Fraudsters are trying new things to bypass security controls in Office 365 and added a CAPTCHA page in the chain of redirects that ends on a phishing template for login credentials. To lure potential victims to the malicious page, the threat actor sent them an email purporting to be from the Supreme Court and claiming to deliver a subpoena for a hearing. This attack was not part of a massive campaign, as it was sent to a small number of individuals in targeted organizations, says Chetan Anand, co-founder of Armorblox. By sending the message to just a few users, there is a good chance that the fraudulent attempt passes unnoticed. Combined with a domain name that has not been analyzed before (zero-day link), the email is likely to bypass protections.
Online education site EduCBA discloses data breach after hack
Online education site EduCBA has started notifying customers that they are resetting their passwords after suffering a data breach. EduCBA is an online education site based out of India that offers over 2,500 online courses and job oriented learning programs focus on finance, technology, and business to their 500,000 learners. EduCBA began emailing data breach notifications to customers stating that their systems were hacked and user data was exposed. The notification is a bit strange as it does not go into great detail about what information was stolen and simply states, "email, name, password, courses visited, etc may have been compromised."
Voter info for millions of Indonesians shared on hacker forum
A threat actor has shared the 2014 voter information for close to 2 million Indonesians on a well-known hacker forum and claims they will release a total of 200 million at a later date. In the forum post, the threat actor states that the voter records are stored in individual PDF files that they took from the KPU, the general election commission of Indonesia.
25 million user records leak online from popular math app Mathway
A hacker has breached Mathway, a popular math solving application, from where they have stolen more than 25 million emails and passwords, ZDNet has learned. "The only thing I can say is that the [Mathway] hack took place in January 2020," ShinyHunters told ZDNet in an interview on Thursday while trying to avoid revealing too many details about the intrusion. The hacker said they accessed the company's backend, dumped the database, and then removed access to avoid getting detected. Since the start of May, the hacker has been selling the Mathway data on the dark web, and later also began selling it on a public and very popular hacking forum.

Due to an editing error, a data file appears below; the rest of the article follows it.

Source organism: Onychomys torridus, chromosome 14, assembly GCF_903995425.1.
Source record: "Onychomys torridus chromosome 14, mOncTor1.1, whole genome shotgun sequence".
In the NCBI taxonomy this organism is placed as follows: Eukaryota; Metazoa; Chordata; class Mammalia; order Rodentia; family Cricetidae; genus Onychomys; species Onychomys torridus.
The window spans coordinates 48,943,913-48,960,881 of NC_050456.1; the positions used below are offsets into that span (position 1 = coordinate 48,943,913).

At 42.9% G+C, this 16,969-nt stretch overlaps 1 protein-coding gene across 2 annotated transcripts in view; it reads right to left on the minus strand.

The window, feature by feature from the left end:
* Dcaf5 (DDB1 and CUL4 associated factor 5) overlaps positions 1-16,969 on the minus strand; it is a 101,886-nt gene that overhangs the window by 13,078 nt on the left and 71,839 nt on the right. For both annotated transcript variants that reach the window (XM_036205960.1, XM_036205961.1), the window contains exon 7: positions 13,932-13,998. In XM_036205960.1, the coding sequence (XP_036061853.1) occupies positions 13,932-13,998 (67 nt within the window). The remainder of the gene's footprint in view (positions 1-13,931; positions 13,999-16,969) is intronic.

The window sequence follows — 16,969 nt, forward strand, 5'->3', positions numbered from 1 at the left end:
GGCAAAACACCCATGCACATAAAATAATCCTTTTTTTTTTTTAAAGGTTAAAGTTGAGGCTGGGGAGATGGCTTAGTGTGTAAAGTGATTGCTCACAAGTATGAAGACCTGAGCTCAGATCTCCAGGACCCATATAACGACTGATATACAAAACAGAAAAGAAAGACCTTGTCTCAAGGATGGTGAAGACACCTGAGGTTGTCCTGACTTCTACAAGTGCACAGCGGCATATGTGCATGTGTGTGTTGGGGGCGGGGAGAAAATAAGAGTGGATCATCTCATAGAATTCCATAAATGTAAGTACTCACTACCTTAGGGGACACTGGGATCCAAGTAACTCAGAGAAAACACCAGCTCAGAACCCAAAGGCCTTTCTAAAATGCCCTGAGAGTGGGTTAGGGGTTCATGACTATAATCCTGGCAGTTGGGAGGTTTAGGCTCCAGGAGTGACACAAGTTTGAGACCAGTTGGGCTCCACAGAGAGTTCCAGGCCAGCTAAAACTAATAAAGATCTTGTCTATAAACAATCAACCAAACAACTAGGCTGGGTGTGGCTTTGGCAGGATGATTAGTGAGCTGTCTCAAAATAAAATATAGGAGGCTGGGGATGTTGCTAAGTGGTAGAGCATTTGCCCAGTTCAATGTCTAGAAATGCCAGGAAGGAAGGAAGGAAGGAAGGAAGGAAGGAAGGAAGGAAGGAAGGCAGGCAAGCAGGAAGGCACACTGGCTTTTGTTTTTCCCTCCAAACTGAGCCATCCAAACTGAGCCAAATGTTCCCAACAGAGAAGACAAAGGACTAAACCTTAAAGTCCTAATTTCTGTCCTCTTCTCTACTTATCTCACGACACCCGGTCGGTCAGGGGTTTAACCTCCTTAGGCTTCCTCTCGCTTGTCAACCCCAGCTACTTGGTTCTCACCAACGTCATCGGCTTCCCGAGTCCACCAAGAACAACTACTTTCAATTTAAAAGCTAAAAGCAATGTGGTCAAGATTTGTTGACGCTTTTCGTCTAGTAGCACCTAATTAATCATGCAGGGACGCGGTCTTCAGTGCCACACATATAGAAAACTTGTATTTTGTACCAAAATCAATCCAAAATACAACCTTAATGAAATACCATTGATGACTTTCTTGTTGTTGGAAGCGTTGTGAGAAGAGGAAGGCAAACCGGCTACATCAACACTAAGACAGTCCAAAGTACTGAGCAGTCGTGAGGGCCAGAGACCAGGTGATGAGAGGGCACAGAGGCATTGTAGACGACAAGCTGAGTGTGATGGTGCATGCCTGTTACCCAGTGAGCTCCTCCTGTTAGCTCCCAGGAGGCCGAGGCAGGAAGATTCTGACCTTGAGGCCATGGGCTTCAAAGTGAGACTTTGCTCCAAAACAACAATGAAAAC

Nulled.ch - 43,491 breached accounts
In May 2020, the hacking forum Nulled.ch was breached and the data published to a rival hacking forum. Over 43k records were compromised and included IP and email addresses, usernames and passwords stored as salted MD5 hashes alongside the private message history of the website's admin. The data was provided to HIBP by a source who requested it be attributed to "Split10".
Hacker leaks 40 million user records from popular Wishbone app
A hacker has put up for sale the details of 40 million users registered on Wishbone, a popular mobile app that lets users compare two items in a simple voting poll. According to the seller's claims and a sample of the data published online, the Wishbone data includes user information such as usernames, emails, phone numbers, city/state/country, but also hashed passwords.
The mystery of 'hacked' Houseparty users may have been solved
At the end of March, 2020, Epic Games posted on their Twitter account a $1 million bounty for anyone to provide information of any corporate astroturfing spreading rumors about Epic Games, particularly with regard to Epic Games' House Party users complaining about being hacked. This unusual 'commercial smear' bounty was covered by a variety of reporters, with a limited amount of facts available, other than random Twitter users complaining about being hacked. After the bounty was issued, House Party started to back track, and made a claim rejected by Twitter that there were unauthentic users spreading the rumors. Twitter provided a comment to a Buzzfeed article on the story stating, "'We haven't seen any coordinated activity related to conversations about Houseparty, but are continuing to keep an eye on it."
GhostDNS exploit kit source code leaked to antivirus company
Malware analysts received unrestricted access to the components of GhostDNS exploit kit after the malware package essentially fell into their lap. GhostDNS is a router exploit kit that uses cross-site request forgery (CSRF) requests to change the DNS settings and send users to phishing pages to steal their login credentials, for various online services (banking, news, video streaming). The complete source code for the malware kit and multiple phishing pages, all compressed in a RAR archive, was uploaded to a file-sharing platform by a careless user with obvious cybercriminal intentions. The uploader, however, did not protect the archive with a password and had Avast antivirus installed and left active the Web Shield component, which protects against malicious web content. This allowed the file to be analyzed by Avast's web protection technology and triggered router exploit kit detections, prompting a closer look at the malware.
Riding the State Unemployment Fraud ‘Wave’